Madame de La Fayette invite son publiclecteur à une remise en question du rôle de la femme mariée tel tel qu’élaboré dans la littérature prescriptive des années 1630 et 1640, et, aussi, à une réflexion sur le décalage entrele statut officiel du mariage et les attentes des femmes de son époque. [Madame de La Fayette invites her readers to reassess the role of the ill-wedded woman as it develops in the prescriptive literature of the 1630s and 1640s, and, also, to reflect on the discrepancybetween the official status of marriage and the expectations of the women of her time.] 
See footnote 
I must end this post. I will discuss l’aveu (the confession) in another post. Moreover, I have left out the tale of Ann Boylen, Elizabeth I of England’s mother. It is a digression and it is not. The letter episode is central. The Queen-Dauphin gives the Princess a letter which, reportedly, fell out of the Duke’s pocket after un jeu de paume, tennis. The letter has been written by a woman who has been betrayed. The grief that arises in the Princess’ mind is the worst of torment.
Jamais affliction n’a été si piquante et si vive : il lui semblait que ce qui faisait l’aigreur de cette affliction était ce qui s’était passé dans cette journée, et que, si monsieur de Nemours n’eût point eu lieu de croire qu’elle l’aimait, elle ne se fût pas souciée qu’il en eût aimé une autre. Mais elle se trompait elle−même ; et ce mal qu’elle trouvait si insupportable était la jalousie avec toutes les horreurs dont elle peut être accompagnée. Elle voyait par cette lettre que monsieur de Nemours avait une galanterie depuis longtemps. (eBooksgratuits, p.38) [Never was affliction so cutting as hers; she imputed the piercingness of it to what had happened that day; and believed that if the duke de Nemours had not had ground to believe she loved him, she should not have cared whether he loved another or not: but she deceived herself; and this evil which she found so insupportable was jealousy, with all the horrors it can be accompanied with. This letter discovered to her a piece of gallantry the duke de Nemours had been long engaged in.] (Wikisource )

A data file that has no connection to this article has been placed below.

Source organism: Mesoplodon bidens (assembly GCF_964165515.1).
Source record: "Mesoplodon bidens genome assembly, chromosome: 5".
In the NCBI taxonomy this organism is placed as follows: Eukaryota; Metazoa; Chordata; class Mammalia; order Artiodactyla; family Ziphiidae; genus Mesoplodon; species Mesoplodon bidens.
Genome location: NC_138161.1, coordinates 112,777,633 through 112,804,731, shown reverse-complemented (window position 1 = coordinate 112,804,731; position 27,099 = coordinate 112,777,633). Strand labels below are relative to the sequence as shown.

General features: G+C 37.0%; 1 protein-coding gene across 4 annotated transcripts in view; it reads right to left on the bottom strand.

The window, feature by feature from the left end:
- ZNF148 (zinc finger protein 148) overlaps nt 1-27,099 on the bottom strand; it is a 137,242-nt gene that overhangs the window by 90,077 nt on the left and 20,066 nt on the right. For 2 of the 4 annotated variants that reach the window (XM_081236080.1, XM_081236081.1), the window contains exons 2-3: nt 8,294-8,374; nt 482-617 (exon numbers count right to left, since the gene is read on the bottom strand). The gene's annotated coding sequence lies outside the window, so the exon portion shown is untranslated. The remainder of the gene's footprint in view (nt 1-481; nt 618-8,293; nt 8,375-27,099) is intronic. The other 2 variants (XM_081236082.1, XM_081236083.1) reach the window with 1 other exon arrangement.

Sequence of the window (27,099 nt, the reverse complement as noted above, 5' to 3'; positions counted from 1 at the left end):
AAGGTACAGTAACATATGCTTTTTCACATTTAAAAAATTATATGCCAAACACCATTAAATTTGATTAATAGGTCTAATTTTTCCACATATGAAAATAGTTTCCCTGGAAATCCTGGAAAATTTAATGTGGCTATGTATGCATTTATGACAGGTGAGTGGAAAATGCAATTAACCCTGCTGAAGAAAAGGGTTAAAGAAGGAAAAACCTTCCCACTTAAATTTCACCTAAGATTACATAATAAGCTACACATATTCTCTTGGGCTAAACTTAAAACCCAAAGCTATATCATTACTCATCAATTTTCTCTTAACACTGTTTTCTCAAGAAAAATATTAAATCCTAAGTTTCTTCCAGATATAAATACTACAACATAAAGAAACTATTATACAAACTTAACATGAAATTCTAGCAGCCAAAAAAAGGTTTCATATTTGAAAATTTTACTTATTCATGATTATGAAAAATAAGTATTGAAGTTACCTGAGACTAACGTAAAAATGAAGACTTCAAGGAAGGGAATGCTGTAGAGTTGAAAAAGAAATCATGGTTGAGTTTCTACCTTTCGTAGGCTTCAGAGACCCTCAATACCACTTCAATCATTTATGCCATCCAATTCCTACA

The following morning, the Duke goes to see the Princess. The letter did not fall out of his pocket. The letter was written to the Vidame de Chartres who has come to him because the Queen, Catherine de’ Medici, would like him to be her confidant if he is not engaged in a galanterie, an affair. Earlier, he has lied to the Queen.
C’est parce que je vous parle sincèrement, Madame, lui répondis−je, que je n’ai rien à vous dire ; et je jure à Votre Majesté, avec tout le respect que je lui dois, que je n’ai d’attachement pour aucune femme de la cour. (eBooksgratuits, p. 41) [It is, madam, answered I, because I deal sincerely, that I have nothing more to say; and I swear to your majesty, with all the respect I owe you, that I have no engagement with any woman of the court.] (Wikisource )
Madame de Clèves will not speak with the Duke. She thinks that she has been betrayed. Consequently, the Duke of Nemours asks the Prince de Clèves to lead him to Madame de Clèves’ room. The Princess is so broken that she can barely believe the Duke is not the recipient of this letter. She has experienced jealousy and, by the same token, she has discovered that she loved. She and the Duke must rewrite the letter, so no one recognizes the handwriting. These are happy moments, but they cannot last.
_____________________________ Homo narrativus – La cour et le cabinet : l’espace-femme dans La Princesse de Montpensier, La Princesse de Clèves et La Comtesse de Tende de Madame de La Fayette – Presses universitaires de la Méditerranée (openedition.org)
I wrote a second post on La Princesse de Clèves, but it has disappeared. I do not know how to retrieve an earlier version of a post written in the Block Editor.
I was about to discuss our heroine, Mlle de Chartres, who has been taken to court by her widowed mother so she can find a husband. She is sixteen and has not discovered passion. She will marry le prince de Clèves, but he will find no change in her after they marry. In the following quotation, she is still unmarried, but she does not know life, let alone love. Mlle de Chartres is sixteen. She marries the Prince of Cleves who is less repulsive (avec moins de répugnance) than other men.
The Prince of Cleves senses that she does not love him:
Est-il possible, lui [le prince de Clèves] disait-il, que je puisse n’être pas heureux en vous épousant? Cependant il est vrai que je ne le suis pas. Vous n’avez pour moi qu’une sorte de bonté qui ne peut me satisfaire; vous n’avez ni impatience, ni inquiétude, ni chagrin; vous n’êtes pas plus touchée de ma passion que vous le seriez d’un attachement qui ne serait fondé que sur les avantages de votre fortune, et non pas sur les charmes de votre personne. (Le Prince de Clèves) (Gutenberg’s eBook # 18797) [Is it possible, says he, that I should not be happy in marrying you? and yet it is certain, I am not. You only show me a sort of civility which is far from giving me satisfaction; you express none of those pretty inquietudes, the concern, and impatience, which are the soul of love; you are no further affected with my passion, than you would be with one which flowed only from the advantage of your fortune, and not from the beauty of your person. (Wikisource )